The original Spanish and Portuguese texts read as follows (bold print is mine):
En la actualidad, con muy contadas excepciones, cualquier estudio universitario puede ser cursado en Andalucía. Todas las universidades participan en los diversos programas de la CE, tanto de investigación como de movilidad estudiantil, y sostienen amplias relaciones internacionales con especial proyección en América y en el área mediterránea fuera de las fronteras comunitarias.
Será importante ter presente que a missão da Igreja que está na América, cujo objetivo é a autêntica libertação do homem contemporâneo […] submetido a duras opressões e ansioso pela liberdade, não somente estende-se aos países menos desenvolvidos do Centro e do Sul do Continente, mas compreende também a área geográfica dos países mais desenvolvidos no Norte, onde nascem novas formas de pobreza e de escravidão a partir do próprio fenômeno do desenvolvimento industrial e tecnológico […]
Should América be translated as “America” in the above texts? The short answer is no.
America has different connotations for residents, authors, politicians, and the like. To understand what these connotations are, an editor or a translator would have to consider context. Both excerpts above refer to Andalusia (an independent area in Spain), the Mediterranean, as well as Central and South America. It would not make sense to convey América as America, since the two appellations refer to different geographical realities.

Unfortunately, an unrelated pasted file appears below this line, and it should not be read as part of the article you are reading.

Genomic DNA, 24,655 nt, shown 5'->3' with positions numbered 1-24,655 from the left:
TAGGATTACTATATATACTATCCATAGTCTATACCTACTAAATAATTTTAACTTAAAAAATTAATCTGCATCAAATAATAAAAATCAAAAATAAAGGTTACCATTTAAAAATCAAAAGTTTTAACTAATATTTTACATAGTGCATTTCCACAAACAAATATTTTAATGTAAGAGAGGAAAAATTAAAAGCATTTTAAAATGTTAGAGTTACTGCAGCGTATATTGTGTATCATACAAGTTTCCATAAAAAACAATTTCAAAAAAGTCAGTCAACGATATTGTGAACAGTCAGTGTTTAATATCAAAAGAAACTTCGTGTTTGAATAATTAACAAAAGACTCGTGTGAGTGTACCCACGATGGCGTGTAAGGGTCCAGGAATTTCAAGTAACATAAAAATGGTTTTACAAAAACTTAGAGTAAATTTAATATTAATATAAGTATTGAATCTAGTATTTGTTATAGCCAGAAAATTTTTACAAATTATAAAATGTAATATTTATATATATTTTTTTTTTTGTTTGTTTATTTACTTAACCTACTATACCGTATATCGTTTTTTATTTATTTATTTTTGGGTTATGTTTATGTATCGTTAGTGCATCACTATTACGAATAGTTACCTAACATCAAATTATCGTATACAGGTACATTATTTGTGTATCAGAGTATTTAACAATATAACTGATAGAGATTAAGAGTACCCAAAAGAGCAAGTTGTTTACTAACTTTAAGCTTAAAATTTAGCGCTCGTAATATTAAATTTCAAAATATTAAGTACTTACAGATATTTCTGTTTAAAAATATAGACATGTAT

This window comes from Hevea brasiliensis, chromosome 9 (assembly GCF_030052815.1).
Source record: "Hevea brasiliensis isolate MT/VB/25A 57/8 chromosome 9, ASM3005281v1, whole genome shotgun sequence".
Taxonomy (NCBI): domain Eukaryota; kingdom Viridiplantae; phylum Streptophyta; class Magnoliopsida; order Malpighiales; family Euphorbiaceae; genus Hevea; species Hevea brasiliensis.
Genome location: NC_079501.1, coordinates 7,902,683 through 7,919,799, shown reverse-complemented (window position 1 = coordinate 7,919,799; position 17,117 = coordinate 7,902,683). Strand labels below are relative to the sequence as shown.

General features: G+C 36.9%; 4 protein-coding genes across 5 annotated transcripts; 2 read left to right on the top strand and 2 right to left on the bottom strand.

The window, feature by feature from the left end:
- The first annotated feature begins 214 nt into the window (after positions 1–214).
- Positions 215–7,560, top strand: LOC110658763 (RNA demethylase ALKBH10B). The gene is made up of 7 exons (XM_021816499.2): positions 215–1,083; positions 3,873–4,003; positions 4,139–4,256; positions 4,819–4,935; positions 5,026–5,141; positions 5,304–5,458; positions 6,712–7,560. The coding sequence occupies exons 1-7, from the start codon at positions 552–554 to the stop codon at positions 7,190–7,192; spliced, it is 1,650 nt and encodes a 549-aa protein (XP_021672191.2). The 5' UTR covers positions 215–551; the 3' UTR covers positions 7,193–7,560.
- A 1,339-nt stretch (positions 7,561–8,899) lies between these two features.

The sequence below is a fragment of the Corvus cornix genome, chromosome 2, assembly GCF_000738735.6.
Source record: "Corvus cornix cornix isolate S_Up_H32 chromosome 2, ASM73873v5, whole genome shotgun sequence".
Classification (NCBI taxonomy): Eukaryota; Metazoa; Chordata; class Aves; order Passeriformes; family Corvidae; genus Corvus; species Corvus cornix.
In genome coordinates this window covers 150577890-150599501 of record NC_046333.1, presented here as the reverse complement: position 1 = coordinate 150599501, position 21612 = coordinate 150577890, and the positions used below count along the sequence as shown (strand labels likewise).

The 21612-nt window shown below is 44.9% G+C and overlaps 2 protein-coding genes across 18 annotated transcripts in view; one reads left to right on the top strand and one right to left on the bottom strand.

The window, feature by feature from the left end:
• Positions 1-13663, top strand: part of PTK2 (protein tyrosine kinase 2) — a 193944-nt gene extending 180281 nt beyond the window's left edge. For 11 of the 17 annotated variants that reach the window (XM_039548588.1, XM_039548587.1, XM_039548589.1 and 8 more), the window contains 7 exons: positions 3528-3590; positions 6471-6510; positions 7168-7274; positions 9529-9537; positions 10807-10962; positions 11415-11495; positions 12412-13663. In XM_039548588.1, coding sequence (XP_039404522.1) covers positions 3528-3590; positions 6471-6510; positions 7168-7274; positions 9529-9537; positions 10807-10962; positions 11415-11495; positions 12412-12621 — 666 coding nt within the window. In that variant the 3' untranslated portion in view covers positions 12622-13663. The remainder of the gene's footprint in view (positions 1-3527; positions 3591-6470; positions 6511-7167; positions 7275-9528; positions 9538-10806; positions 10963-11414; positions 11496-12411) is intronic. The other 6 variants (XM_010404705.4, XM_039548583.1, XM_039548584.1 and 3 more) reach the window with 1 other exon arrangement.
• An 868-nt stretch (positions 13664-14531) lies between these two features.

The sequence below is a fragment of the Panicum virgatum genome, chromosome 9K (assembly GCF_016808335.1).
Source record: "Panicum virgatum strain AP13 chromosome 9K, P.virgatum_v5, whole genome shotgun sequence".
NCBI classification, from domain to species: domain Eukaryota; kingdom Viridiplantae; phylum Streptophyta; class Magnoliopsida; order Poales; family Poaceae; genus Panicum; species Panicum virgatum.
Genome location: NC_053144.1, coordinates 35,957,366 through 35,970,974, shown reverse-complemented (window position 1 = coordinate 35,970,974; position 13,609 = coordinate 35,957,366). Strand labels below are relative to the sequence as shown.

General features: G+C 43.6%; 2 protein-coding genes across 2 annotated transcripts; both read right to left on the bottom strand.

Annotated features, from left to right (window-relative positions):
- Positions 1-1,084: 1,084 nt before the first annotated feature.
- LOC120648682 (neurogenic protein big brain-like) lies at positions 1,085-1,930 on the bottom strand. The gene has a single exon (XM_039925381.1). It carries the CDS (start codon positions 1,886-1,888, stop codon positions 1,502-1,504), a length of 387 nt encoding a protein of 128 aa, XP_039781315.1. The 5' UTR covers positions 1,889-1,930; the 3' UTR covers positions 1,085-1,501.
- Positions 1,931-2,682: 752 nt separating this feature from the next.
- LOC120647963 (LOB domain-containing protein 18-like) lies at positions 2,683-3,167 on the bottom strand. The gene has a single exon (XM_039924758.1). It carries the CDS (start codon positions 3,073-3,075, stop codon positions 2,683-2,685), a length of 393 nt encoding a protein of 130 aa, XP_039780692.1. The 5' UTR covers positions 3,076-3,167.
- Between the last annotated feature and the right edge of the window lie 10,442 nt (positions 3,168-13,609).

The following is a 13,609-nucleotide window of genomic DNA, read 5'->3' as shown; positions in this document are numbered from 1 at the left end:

Spanish- and Portuguese-speaking readers alike think of América as a continent (made up of Argentina, Brazil, Colombia, Cuba, El Salvador, Panama, Peru, and others). The appellation commonly used in both languages is América Latina (Amérique latine in French). English-speaking readers equate America to the United States of America (the country). It would therefore be a mistake to translate América as America.
If Spanish or Portuguese authors wanted to refer to the United States of America, they would normally write Estados Unidos de / da América. De is the preposition to link Estados Unidos to América in Spanish; in Portuguese, the preposition is da.
President Barack Obama and personalities such as Phillip McGraw, Dr. Oz, Oprah Winfrey, and Anderson Cooper often mention “America” in public announcements or presidential messages. Does either individual refer to Latin America when talking about America? No. They’re referring to the United States (of America), their country and inhabitants. If they wanted to make mention of Latin America, they would likely name the country or countries in question.
In closing, the appellation “The Americas” refers to North, Central, and South America. These Americas are continents, not countries. The same is true in French, Spanish, and Portuguese—Les Amériques, las Américas, as Américas, respectively.